Birmingham Sustainability Forum: Feeding the City — locally grown food & the semantic web?
Then I went scrumping with a friend, a jam-maker and bottler extraordinaire.
Several people stopped and asked what we were picking off two trees near the old fire station in Harborne. Mirabelle plums. Delicious, more-ish things. some red, some yellow.
An unformed idea for a New Optimists Forum meeting was sparked by a surfeit of these plums last autumn. The idea was shaped when Dr Christopher Brewster spoke about the semantic web at the November 2011 meeting.
A full-fledged event about the semantic web, and how locally grown food could enter the supply chain was held on 11th June 2012 following on from a EU SmartAgrifood project meeting at Aston Business School.
There’s talk aplenty about the semantic web disrupting the food supply chain in a similar way to how Amazon has disrupted the publishing industry.
Rick Robinson of IBM, one of the participants at that New Optimists event, took me to task when he saw an early draft of my presentation for Birmingham Sustainability Forum, saying that I should’ve included something about the semantic web.
Here’s what I replied to him:
“I debated with myself whether or not to mention local food webs & technologies and decided not to. This was for two reasons:
- First, local food is such a small part of what we eat — what most people eat in the Western world. As my presentation says, in the UK, CPRE figures for the potential for local food growing is a mere 2% — they’re not known for underestimating local food growing! Indeed, the Brighton and Hove figure is a mere 0.14% of what’s consumed.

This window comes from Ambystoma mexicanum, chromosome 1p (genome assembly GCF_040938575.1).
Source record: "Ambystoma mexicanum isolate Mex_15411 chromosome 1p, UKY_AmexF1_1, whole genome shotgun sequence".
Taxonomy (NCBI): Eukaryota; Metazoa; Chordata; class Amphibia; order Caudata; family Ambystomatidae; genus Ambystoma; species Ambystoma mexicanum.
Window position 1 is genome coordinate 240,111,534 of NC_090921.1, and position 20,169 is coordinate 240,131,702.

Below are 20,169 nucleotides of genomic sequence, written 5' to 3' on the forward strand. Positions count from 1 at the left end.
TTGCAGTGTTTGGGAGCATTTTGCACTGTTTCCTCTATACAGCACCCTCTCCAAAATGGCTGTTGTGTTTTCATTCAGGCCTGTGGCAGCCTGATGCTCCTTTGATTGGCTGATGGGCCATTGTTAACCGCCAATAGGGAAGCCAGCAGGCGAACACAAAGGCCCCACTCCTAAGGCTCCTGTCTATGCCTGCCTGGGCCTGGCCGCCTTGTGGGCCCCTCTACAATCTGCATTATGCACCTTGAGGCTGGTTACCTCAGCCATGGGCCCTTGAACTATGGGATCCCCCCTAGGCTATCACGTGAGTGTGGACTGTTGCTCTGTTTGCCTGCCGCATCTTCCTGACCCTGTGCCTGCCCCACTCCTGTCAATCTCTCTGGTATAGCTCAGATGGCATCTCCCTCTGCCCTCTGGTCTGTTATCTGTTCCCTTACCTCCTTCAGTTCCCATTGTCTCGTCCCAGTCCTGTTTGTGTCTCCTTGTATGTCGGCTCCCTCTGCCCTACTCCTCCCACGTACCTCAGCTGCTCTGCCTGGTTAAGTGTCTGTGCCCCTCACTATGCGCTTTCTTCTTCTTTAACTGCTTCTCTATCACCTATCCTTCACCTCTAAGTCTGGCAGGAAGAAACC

- Secondly, talk about disruption to our food supply is a very serious matter. Get the supply wrong, and people die, and die in very large numbers. Get a hint of it wrong, and there are riots and, often, massive geopolitical change. That is to say, if such a disruption is on the cards, which thankfully currently it is not, then that’s a whole new topic . . . and not part of a blogpost!I doubt many people understand what it takes to feed a population. I’m doing my utmost to get some stats and facts out in (‘scuse the pun) digestible form. Hence my most recent blogpost about Todmorden’s unwise title of their brochure — “aiming” to be self-sufficient in food by 2018.Not just no (Assam) tea, there’s be no chocolate!”